Alfa Romeo: A Century of Innovation
You’d need the fingers of two hands to count the times Alfa Romeo’s return to the US market has been postponed. Just this June Chrysler Group and FIAT CEO Sergio Marchionne said, without committing to a date, that not only will it happen but that the car is to be built in the US! “The car” will be the 4C, a smaller version of this book’s 8C cover car. Even if it really does happen this time, it won’t be until late 2013. Meanwhile, US Alfisti will have to salivate over books.
This 100th anniversary book is indeed full of eye candy old and new. It always helps to know who’s behind a book in order to properly assess its merits but this one offers no enlightenment. It has no named author or a foreword or introduction explaining its purpose and genesis, thus condemning the reviewer to guesswork—which may well be off the mark. What we do know is that the book was first published in 2010—the actual anniversary year—by German publisher Heel (Alfa Romeo: Automobilfaszination seit 1910). Their press release did name an author, Christian Schön, and even showed his name on the book cover but it is not used on the actual printed book nor listed as the copyright holder on the CIP page. We also know that Schön has written several Alfa and other automotive model histories and yearbooks and translated an Alfa engine book into German (Jim Kartalamakis’ absolutely essential Alfa Romeo DOHC Engine High-Performance Manual, ISBN 978-1845840198). All these are for Heel.
Schön’s 2005 Alfa Romeo Limousinen (not available in English) was in terms of historical balance a rather uneven account and in parts so superficial and uncritical that one wondered if it hadn’t been a PR exercise for/by Alfa Romeo. This new book almost makes that same first impression but once you probe deeper, you’ll find it has depth to probe.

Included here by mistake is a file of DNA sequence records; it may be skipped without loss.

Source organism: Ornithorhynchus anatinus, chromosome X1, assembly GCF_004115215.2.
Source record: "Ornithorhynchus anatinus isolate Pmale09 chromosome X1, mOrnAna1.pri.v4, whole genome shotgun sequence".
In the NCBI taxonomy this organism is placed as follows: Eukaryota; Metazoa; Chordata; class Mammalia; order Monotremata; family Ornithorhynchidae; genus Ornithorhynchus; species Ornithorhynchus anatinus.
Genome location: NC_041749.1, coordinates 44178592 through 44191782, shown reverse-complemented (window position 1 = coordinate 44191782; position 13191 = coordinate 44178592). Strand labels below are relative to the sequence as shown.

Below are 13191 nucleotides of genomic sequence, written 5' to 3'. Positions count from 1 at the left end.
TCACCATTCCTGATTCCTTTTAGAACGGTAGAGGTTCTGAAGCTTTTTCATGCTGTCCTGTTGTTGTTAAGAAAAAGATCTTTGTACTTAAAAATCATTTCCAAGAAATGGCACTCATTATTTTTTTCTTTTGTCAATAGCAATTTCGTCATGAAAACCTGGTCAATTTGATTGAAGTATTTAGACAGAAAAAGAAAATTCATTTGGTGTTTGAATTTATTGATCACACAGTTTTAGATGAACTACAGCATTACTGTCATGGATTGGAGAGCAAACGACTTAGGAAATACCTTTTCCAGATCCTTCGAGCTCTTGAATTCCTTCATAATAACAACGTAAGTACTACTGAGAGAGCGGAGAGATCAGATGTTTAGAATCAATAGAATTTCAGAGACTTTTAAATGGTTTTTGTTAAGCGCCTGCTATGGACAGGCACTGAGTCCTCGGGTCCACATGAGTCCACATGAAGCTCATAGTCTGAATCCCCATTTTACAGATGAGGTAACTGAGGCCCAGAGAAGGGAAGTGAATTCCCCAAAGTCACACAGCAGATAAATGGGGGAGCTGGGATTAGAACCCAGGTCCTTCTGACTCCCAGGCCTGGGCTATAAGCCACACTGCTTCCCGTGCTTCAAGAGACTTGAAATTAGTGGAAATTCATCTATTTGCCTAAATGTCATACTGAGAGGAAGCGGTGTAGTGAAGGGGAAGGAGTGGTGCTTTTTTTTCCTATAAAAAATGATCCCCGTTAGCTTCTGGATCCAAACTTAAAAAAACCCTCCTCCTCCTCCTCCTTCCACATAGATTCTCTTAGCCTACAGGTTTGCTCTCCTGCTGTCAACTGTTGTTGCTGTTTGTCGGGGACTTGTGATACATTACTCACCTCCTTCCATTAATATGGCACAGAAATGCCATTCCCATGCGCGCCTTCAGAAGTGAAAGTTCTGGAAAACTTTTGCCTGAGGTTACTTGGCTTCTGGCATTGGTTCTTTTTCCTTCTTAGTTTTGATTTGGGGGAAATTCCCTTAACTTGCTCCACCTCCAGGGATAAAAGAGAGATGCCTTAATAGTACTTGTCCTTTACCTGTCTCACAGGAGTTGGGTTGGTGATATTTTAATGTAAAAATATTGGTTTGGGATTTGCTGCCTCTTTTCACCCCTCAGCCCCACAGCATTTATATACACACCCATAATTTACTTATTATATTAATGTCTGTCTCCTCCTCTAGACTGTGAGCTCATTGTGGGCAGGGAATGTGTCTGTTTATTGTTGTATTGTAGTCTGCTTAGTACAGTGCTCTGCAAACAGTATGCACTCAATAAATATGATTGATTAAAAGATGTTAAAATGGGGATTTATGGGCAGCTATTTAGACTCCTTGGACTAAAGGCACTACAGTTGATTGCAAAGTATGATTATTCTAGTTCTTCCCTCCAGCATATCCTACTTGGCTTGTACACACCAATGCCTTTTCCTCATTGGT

Divided into three principal eras it too treats the early cars all too briefly (1910–39 = 27 pp., 1940–86 = 48 pp., 1987–2010 = 50 pp.). Moreover, the first two sections devote ten of their already few pages to—very nice—one-page mini bios of people who played a prominent role in Alfa’s history. The concept of “innovation” alluded to in the subtitle is only explored inasmuch as it applies to automobiles. While there is a sidebar on buses, trucks and the Jeep-like AR51, there is only passing reference to company founder Nicola Romeo’s early work on tractors and tunneling/mining or the WW I-related aero, munitions, and railway projects/products or the modern-era Alfa Avio aircraft division.
That said, the reader who simply wants to have a glimpse at who’s behind today’s distinctive and delectable cars without the tedium of historic minutia is well served. In fact, anyone aspiring to Alfa ownership really should read this book! It manages to cram a lot into a mere 136 pages, even giving a good account of Alfa’s glorious competition history (Mille Miglia, Le Mans, WSC, touring cars, CART engines, the March-Alfa). Some of the sidebars venture into peripheral aspects one wouldn’t expect in this sort of book, cf. the Alfa-Nissan relationship or the diesel engine. Others cover four 1991–2003 concept cars, the history of the logo, a really clever series of sketches illustrating the changes to the iconic Alfa grille, and obviously there’s a timeline.
While an Alfisti would spot even on a quick thumb-through that not all models are shown in photos, the lack of an Index hides that some models (cf. GTV6, Milano) receive inexplicably minimal text coverage. A good number of the photos (also several color exploded drawings) are probably from Alfa’s archives, all perfectly nice and suited to the text. Another quantity of photos show cars with German license plates which one assumes to be privately owned, most attractive to the reader who has already internalized the entire existing literature. Among the gems here is a rear ¾ shot of all four generations of Spiders, all basically the same color, providing a quick understanding of the different tail treatments.
The translation is obviously done by someone (David Johnston) who speaks English as a native and also “cars”—no peculiar technical jargon or stilted, Italianate English.
This book will not tell you everything but it will surely whet your appetite and is very nicely presented—and not at all expensive!
Copyright 2012, Sabu Advani (speedreaders.info).